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MySQL 8.0 Reference Manual  /  ...  /  Boolean Full-Text Searches

12.9.2 Boolean Full-Text Searches

MySQL can perform boolean full-text searches using the IN BOOLEAN MODE modifier. With this modifier, certain characters have special meaning at the beginning or end of words in the search string. In the following query, the + and - operators indicate that a word must be present or absent, respectively, for a match to occur. Thus, the query retrieves all the rows that contain the word MySQL but that do not contain the word YourSQL:

mysql> SELECT * FROM articles WHERE MATCH (title,body)
    AGAINST ('+MySQL -YourSQL' IN BOOLEAN MODE);
+----+-----------------------+-------------------------------------+
| id | title                 | body                                |
+----+-----------------------+-------------------------------------+
|  1 | MySQL Tutorial        | DBMS stands for DataBase ...        |
|  2 | How To Use MySQL Well | After you went through a ...        |
|  3 | Optimizing MySQL      | In this tutorial we will show ...   |
|  4 | 1001 MySQL Tricks     | 1. Never run mysqld as root. 2. ... |
|  6 | MySQL Security        | When configured properly, MySQL ... |
+----+-----------------------+-------------------------------------+
Note

In implementing this feature, MySQL uses what is sometimes referred to as implied Boolean logic, in which

  • + stands for AND

  • - stands for NOT

  • [no operator] implies OR

Boolean full-text searches have these characteristics:

  • They do not automatically sort rows in order of decreasing relevance.

  • InnoDB tables require a FULLTEXT index on all columns of the MATCH() expression to perform boolean queries. Boolean queries against a MyISAM search index can work even without a FULLTEXT index, although a search executed in this fashion would be quite slow.

  • The minimum and maximum word length full-text parameters apply to FULLTEXT indexes created using the built-in FULLTEXT parser and MeCab parser plugin. innodb_ft_min_token_size and innodb_ft_max_token_size are used for InnoDB search indexes. ft_min_word_len and ft_max_word_len are used for MyISAM search indexes.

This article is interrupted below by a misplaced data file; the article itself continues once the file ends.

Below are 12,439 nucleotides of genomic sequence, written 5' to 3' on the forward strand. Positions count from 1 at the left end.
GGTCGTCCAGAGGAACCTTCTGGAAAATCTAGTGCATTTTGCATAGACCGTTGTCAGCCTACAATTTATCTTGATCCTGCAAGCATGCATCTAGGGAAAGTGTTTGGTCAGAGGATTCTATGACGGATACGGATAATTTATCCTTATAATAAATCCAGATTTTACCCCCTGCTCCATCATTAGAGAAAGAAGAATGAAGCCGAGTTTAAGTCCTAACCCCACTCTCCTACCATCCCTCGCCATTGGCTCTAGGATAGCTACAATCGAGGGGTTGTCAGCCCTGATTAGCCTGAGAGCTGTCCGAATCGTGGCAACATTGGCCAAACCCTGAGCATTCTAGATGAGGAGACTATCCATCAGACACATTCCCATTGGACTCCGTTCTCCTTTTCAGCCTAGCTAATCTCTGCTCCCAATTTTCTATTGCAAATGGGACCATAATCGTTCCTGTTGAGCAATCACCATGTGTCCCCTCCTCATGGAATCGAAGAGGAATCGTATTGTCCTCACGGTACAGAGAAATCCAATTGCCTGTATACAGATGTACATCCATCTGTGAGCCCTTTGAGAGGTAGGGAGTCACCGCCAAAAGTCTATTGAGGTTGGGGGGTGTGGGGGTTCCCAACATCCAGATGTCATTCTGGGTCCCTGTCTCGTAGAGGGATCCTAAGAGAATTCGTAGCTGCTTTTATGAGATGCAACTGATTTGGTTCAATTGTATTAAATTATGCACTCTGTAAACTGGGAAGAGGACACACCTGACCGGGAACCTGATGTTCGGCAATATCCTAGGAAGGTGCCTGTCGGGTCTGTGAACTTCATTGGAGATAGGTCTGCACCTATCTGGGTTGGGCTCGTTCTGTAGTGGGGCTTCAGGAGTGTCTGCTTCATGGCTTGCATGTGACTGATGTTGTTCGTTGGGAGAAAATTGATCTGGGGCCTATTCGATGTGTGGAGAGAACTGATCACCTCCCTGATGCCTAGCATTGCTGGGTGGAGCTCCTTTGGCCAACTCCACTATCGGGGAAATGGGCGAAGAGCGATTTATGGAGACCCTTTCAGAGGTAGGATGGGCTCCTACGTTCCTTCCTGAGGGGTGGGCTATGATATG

Minimum and maximum word length full-text parameters do not apply to FULLTEXT indexes created using the ngram parser. ngram token size is defined by the ngram_token_size option.

  • The stopword list applies, controlled by innodb_ft_enable_stopword, innodb_ft_server_stopword_table, and innodb_ft_user_stopword_table for InnoDB search indexes, and ft_stopword_file for MyISAM ones.

  • InnoDB full-text search does not support the use of multiple operators on a single search word, as in this example: '++apple'. Use of multiple operators on a single search word returns a syntax error to standard out. MyISAM full-text search will successfully process the same search ignoring all operators except for the operator immediately adjacent to the search word.

  • InnoDB full-text search only supports leading plus or minus signs. For example, InnoDB supports '+apple' but does not support 'apple+'. Specifying a trailing plus or minus sign causes InnoDB to report a syntax error.

  • InnoDB full-text search does not support the use of a leading plus sign with wildcard ('+*'), a plus and minus sign combination ('+-'), or leading a plus and minus sign combination ('+-apple'). These invalid queries return a syntax error.

  • InnoDB full-text search does not support the use of the @ symbol in boolean full-text searches. The @ symbol is reserved for use by the @distance proximity search operator.

  • They do not use the 50% threshold that applies to MyISAM search indexes.

The boolean full-text search capability supports the following operators:

  • +

    A leading or trailing plus sign indicates that this word must be present in each row that is returned. InnoDB only supports leading plus signs.

  • -

    A leading or trailing minus sign indicates that this word must not be present in any of the rows that are returned. InnoDB only supports leading minus signs.

    Note: The - operator acts only to exclude rows that are otherwise matched by other search terms. Thus, a boolean-mode search that contains only terms preceded by - returns an empty result. It does not return all rows except those containing any of the excluded terms.

  • (no operator)

    By default (when neither + nor - is specified), the word is optional, but the rows that contain it are rated higher. This mimics the behavior of MATCH() ... AGAINST() without the IN BOOLEAN MODE modifier.

  • @distance

    This operator works on InnoDB tables only. It tests whether two or more words all start within a specified distance from each other, measured in words. Specify the search words within a double-quoted string immediately before the @distance operator, for example, MATCH(col1) AGAINST('"word1 word2 word3" @8' IN BOOLEAN MODE)

  • > <

    These two operators are used to change a word's contribution to the relevance value that is assigned to a row. The > operator increases the contribution and the < operator decreases it. See the example following this list.

  • ( )

    Parentheses group words into subexpressions. Parenthesized groups can be nested.

  • ~

    A leading tilde acts as a negation operator, causing the word's contribution to the row's relevance to be negative. This is useful for marking noise words. A row containing such a word is rated lower than others, but is not excluded altogether, as it would be with the - operator.

  • *

    The asterisk serves as the truncation (or wildcard) operator. Unlike the other operators, it is appended to the word to be affected. Words match if they begin with the word preceding the * operator.